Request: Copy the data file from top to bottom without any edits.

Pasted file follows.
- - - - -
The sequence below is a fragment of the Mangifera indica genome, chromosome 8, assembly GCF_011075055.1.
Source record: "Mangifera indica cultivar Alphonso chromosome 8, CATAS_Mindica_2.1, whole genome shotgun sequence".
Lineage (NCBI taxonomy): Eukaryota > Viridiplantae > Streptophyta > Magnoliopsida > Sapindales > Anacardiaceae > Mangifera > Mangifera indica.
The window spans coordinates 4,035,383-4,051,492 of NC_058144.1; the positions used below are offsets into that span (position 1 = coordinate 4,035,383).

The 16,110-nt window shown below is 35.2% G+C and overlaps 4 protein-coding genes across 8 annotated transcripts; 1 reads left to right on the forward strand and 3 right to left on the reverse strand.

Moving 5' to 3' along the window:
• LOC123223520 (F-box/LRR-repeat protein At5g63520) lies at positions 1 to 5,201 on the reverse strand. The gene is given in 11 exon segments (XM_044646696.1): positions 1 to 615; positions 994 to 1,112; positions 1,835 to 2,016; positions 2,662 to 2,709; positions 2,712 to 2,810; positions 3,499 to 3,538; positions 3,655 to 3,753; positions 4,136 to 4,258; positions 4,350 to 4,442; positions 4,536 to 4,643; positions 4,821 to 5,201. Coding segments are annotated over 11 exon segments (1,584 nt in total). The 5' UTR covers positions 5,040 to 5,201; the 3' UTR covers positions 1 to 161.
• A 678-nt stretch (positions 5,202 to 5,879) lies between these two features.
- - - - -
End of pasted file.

The sequence below is a fragment of the Mangifera indica genome, chromosome 8, assembly GCF_011075055.1.
Source record: "Mangifera indica cultivar Alphonso chromosome 8, CATAS_Mindica_2.1, whole genome shotgun sequence".
Lineage (NCBI taxonomy): Eukaryota > Viridiplantae > Streptophyta > Magnoliopsida > Sapindales > Anacardiaceae > Mangifera > Mangifera indica.
The window spans coordinates 4,035,383-4,051,492 of NC_058144.1; the positions used below are offsets into that span (position 1 = coordinate 4,035,383).

The 16,110-nt window shown below is 35.2% G+C and overlaps 4 protein-coding genes across 8 annotated transcripts; 1 reads left to right on the forward strand and 3 right to left on the reverse strand.

Moving 5' to 3' along the window:
• LOC123223520 (F-box/LRR-repeat protein At5g63520) lies at positions 1 to 5,201 on the reverse strand. The gene is given in 11 exon segments (XM_044646696.1): positions 1 to 615; positions 994 to 1,112; positions 1,835 to 2,016; positions 2,662 to 2,709; positions 2,712 to 2,810; positions 3,499 to 3,538; positions 3,655 to 3,753; positions 4,136 to 4,258; positions 4,350 to 4,442; positions 4,536 to 4,643; positions 4,821 to 5,201. Coding segments are annotated over 11 exon segments (1,584 nt in total). The 5' UTR covers positions 5,040 to 5,201; the 3' UTR covers positions 1 to 161.
• A 678-nt stretch (positions 5,202 to 5,879) lies between these two features.